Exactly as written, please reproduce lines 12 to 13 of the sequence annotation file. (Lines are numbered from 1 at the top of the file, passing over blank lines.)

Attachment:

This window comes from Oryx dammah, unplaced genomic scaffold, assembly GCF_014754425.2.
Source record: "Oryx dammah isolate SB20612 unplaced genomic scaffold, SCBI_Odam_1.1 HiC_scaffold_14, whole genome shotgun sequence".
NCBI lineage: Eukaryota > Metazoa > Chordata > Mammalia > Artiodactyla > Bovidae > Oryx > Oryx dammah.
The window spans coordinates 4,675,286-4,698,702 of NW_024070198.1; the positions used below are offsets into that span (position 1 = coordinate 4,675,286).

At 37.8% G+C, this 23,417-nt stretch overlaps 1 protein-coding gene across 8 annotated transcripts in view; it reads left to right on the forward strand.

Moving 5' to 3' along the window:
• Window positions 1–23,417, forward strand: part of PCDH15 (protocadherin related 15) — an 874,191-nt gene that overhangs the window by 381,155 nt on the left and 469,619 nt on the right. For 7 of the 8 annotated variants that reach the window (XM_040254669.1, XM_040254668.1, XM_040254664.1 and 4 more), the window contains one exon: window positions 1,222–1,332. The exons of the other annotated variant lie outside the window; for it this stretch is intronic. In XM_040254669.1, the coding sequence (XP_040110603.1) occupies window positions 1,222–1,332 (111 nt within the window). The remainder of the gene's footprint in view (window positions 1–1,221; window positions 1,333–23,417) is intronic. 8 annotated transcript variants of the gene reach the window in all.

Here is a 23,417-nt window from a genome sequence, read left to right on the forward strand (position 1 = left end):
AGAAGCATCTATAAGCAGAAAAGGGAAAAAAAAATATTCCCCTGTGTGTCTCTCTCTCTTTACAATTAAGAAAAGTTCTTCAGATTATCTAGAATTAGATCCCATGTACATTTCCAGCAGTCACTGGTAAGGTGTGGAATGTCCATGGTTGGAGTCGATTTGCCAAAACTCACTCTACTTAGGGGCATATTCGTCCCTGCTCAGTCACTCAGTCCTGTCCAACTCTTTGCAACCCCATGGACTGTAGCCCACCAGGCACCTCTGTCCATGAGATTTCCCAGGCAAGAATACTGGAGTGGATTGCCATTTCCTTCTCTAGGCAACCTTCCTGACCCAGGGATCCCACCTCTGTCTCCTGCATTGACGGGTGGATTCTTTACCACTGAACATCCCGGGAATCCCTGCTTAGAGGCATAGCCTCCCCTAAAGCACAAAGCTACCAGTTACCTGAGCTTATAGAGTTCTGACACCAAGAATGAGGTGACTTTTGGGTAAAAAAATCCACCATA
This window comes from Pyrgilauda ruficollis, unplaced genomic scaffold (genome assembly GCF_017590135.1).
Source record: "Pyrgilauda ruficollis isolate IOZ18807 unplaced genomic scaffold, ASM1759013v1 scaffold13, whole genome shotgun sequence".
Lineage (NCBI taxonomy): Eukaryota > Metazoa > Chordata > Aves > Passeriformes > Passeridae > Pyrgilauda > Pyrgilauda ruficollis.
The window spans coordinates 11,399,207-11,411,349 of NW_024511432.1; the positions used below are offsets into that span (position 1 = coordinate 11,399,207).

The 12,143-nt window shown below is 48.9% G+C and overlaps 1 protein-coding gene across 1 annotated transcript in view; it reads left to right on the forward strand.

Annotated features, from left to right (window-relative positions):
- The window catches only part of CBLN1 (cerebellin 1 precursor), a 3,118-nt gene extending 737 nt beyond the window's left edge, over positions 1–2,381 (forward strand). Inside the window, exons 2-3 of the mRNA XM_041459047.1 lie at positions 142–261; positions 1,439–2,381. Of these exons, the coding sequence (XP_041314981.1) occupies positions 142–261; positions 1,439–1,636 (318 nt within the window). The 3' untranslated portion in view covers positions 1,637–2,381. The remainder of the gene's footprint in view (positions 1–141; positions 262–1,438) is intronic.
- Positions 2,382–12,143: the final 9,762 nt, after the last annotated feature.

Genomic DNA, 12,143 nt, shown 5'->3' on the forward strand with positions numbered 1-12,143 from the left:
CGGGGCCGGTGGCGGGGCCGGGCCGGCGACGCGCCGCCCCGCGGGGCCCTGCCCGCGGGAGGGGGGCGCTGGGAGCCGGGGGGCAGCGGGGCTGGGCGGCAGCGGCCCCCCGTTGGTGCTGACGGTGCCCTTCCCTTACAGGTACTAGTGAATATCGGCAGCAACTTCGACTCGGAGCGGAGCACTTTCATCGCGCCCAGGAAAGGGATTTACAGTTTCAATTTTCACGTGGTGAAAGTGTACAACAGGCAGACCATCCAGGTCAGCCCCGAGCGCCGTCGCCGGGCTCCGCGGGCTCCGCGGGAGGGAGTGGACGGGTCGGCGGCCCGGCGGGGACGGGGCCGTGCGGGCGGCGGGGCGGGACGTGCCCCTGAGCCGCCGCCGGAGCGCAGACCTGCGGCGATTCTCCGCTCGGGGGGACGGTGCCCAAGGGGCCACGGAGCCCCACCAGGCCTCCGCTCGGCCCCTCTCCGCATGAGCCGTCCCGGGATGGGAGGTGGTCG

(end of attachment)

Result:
Lineage (NCBI taxonomy): Eukaryota > Metazoa > Chordata > Aves > Passeriformes > Passeridae > Pyrgilauda > Pyrgilauda ruficollis.
The window spans coordinates 11,399,207-11,411,349 of NW_024511432.1; the positions used below are offsets into that span (position 1 = coordinate 11,399,207).